buildings housing shops. The major hotel visible on this road did not have any vacant rooms so we followed the road to turn right and arrive close to the eastern gate. We stopped for snacks and coffee at a Udupi restaurant - small, manageable south Indian fare though the banana leaf plates may put off some. Having arrived late evening, our first priority was finding a place for the night. We looked for a hotel close to the temple entrance since we wanted to be early at the temple complex the next morning. Many choices are available but we finally chose one that was just 2 months old just outside the eastern entrance of the temple. Place was pretty clean but does not have a restaurant or room service. Room was adequately clean and comfortable.

The Nataraja temple remains open until quite late in the night with the last puja as late as 10 PM. Devout Shiva bhaktas return to the temple ~ 930 PM onwards. We had arrived on a Friday when special ceremonies go on until 11 PM. The entire complex is huge and it took us nearly two hours to complete all three parikramas. The outermost is interesting since it allows one the chance to observe and study the various gopura structures - these are varied on the four gates facing the cardinal points. The eastern gate seems to be a complete exception being practically bare compared to the other entrance gopuras. I have not understood the reasons behind this. Each entrance gopura has seven levels with events from hindu mythology depicted in painted scupltures. The ambience within the temple precincts is all that can be desired by any bhakta. However, on a practical note, the temple tank which is of great religious significance needs a thorough cleaning to rejuvenate the ecosystem.

My personal gripes about the trip are the limited factual information available and the complete ban on photography withn the temple precincts. The small book shops that dot the town all carry the same booklet on Chdambaram, authored by one Dr. S Meyyappan, in various languages. The trouble with this booklet is that it is a heavy on mythological info while being completely silent on the temple architectural details as well as any historical details. The print is very poor as are the limited photographs included. No alternative books / good photographs could be found in the admittedly short effort I put in. The other point is though I would be the first to complain against silly tourists clicking away with flash photography in the sanctum sanctorum, I believe there is no call for such a complete ban on even bringing in photography equipment. There are several structures which I would have liked to carry an image of, for further study. Especially the iconography and sculptures seen in the outer parikrama, as well as the carved messages in what seemed to me a Tamil different in style from what is in contemporary usage. You still see people clicking away on their camera enabled cell phones to which I did not see any action form the temple authorities; but I would like to have carried in and used my trusty still camera. The only photos I came back with are from outside the entrances.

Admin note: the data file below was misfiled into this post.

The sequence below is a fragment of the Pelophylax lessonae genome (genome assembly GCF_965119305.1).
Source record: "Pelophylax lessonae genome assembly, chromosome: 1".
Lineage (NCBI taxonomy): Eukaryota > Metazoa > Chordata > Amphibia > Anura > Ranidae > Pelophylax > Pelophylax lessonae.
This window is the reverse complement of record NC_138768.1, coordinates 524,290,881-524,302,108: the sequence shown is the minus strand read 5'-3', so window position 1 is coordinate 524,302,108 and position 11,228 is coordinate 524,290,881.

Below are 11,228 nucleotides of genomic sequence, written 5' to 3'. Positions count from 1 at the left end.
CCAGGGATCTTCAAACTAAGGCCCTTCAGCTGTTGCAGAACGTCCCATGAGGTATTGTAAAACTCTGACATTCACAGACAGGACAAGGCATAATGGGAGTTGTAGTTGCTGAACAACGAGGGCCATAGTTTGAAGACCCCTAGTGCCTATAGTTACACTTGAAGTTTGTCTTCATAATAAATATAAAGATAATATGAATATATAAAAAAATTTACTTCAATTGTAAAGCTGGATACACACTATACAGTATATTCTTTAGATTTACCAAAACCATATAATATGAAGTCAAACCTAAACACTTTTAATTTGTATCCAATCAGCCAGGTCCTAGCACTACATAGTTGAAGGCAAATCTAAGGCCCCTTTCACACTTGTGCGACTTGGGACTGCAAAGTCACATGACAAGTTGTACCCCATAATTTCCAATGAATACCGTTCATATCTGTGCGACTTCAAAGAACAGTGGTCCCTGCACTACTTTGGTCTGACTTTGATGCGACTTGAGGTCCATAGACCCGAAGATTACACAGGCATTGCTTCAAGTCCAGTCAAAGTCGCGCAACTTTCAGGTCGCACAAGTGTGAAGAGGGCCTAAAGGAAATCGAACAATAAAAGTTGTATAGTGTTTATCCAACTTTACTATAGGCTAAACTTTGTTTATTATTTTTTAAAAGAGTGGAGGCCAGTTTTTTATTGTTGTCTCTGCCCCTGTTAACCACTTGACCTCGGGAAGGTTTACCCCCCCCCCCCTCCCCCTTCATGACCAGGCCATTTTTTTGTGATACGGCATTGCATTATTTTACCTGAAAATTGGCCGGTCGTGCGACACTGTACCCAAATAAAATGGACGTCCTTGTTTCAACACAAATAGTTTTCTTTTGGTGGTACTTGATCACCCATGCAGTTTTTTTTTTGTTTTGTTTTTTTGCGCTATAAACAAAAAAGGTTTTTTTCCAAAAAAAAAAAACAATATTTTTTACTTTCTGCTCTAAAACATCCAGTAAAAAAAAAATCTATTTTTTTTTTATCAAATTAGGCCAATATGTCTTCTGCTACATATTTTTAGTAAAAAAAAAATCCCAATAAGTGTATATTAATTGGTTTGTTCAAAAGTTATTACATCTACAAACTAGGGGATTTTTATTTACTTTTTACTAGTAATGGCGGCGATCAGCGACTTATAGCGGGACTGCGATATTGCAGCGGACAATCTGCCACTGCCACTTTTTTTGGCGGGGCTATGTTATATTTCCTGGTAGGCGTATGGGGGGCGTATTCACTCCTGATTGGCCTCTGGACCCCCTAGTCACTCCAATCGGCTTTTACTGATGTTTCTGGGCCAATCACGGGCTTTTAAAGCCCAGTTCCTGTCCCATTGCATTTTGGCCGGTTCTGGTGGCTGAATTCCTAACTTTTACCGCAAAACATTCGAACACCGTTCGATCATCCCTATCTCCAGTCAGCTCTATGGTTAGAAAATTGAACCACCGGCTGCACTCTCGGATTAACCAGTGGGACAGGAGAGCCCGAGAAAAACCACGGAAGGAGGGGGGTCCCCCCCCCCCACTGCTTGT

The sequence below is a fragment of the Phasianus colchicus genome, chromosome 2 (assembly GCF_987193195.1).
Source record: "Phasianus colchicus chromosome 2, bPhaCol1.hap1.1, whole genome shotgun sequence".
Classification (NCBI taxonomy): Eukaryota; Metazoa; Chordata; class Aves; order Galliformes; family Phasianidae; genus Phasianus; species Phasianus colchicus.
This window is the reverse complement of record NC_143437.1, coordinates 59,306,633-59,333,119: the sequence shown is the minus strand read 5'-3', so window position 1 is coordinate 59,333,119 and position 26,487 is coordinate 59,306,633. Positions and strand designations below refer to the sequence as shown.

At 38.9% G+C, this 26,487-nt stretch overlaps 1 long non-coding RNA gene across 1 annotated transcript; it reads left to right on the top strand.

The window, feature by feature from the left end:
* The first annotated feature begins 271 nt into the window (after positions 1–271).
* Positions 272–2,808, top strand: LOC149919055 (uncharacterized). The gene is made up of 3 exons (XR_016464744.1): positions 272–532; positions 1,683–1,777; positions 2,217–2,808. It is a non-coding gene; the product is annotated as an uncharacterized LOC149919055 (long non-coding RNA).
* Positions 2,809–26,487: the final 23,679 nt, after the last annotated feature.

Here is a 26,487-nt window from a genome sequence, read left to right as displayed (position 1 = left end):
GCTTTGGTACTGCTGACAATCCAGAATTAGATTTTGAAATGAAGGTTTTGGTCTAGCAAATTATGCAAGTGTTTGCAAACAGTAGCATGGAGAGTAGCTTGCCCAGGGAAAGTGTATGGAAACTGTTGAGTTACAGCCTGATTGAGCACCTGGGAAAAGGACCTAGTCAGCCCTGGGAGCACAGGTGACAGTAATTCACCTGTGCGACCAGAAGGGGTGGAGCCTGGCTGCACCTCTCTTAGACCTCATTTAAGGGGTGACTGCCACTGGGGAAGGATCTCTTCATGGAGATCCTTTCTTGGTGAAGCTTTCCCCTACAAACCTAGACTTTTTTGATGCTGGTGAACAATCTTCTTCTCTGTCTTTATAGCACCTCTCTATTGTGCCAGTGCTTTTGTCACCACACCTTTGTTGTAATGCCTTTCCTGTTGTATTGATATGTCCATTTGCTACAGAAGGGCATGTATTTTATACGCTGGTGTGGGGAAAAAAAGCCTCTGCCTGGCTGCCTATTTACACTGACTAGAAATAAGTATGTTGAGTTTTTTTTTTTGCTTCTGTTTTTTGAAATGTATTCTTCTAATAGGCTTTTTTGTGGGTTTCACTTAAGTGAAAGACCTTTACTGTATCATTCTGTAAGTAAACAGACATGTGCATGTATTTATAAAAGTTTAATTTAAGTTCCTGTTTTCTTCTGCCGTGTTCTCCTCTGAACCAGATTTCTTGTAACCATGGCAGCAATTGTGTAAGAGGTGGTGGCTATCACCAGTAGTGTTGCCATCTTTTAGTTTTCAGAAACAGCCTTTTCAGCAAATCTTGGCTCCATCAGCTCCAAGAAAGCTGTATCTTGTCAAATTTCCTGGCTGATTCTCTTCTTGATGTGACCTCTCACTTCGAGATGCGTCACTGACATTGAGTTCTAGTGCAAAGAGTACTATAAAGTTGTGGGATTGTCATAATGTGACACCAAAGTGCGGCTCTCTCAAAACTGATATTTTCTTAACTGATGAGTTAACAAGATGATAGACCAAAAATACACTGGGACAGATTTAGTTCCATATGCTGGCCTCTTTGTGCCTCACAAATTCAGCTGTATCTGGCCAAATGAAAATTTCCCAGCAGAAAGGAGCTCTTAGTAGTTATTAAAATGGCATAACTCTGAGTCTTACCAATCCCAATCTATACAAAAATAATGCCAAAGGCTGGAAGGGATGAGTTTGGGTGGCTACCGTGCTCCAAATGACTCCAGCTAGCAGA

Two nearby must-see places exist within easy reach of short drives. The first is the Vaideeshwaran Koil which includes a shrine to Angaraka, Jatayu Kunda and the Siddhamrita Thirtha
tank. The temple is situated about 5 kms beyond Sirkazhi which itself is 22 kms from Chidambaram. The other place to see can be visited on the way back towards Cuddalore; just outside Chidambaram, a right turn at a fork takes one to the picturesque Pitchavaram, 7 kms away.

5  Thank tagMacher
This review is the subjective opinion of a TripAdvisor member and not of TripAdvisor LLC.